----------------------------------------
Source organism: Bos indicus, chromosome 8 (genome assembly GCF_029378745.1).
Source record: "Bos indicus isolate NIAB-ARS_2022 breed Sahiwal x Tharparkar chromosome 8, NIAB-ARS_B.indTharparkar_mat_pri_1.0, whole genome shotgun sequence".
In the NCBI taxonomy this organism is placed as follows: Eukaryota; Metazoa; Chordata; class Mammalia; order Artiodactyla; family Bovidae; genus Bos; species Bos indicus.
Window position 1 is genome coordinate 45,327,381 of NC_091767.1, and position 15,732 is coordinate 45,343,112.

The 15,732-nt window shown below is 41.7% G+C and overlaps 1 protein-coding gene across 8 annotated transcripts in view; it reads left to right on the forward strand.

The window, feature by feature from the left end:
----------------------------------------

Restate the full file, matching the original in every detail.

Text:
Source organism: Bos indicus, chromosome 8 (genome assembly GCF_029378745.1).
Source record: "Bos indicus isolate NIAB-ARS_2022 breed Sahiwal x Tharparkar chromosome 8, NIAB-ARS_B.indTharparkar_mat_pri_1.0, whole genome shotgun sequence".
In the NCBI taxonomy this organism is placed as follows: Eukaryota; Metazoa; Chordata; class Mammalia; order Artiodactyla; family Bovidae; genus Bos; species Bos indicus.
Window position 1 is genome coordinate 45,327,381 of NC_091767.1, and position 15,732 is coordinate 45,343,112.

The 15,732-nt window shown below is 41.7% G+C and overlaps 1 protein-coding gene across 8 annotated transcripts in view; it reads left to right on the forward strand.

The window, feature by feature from the left end: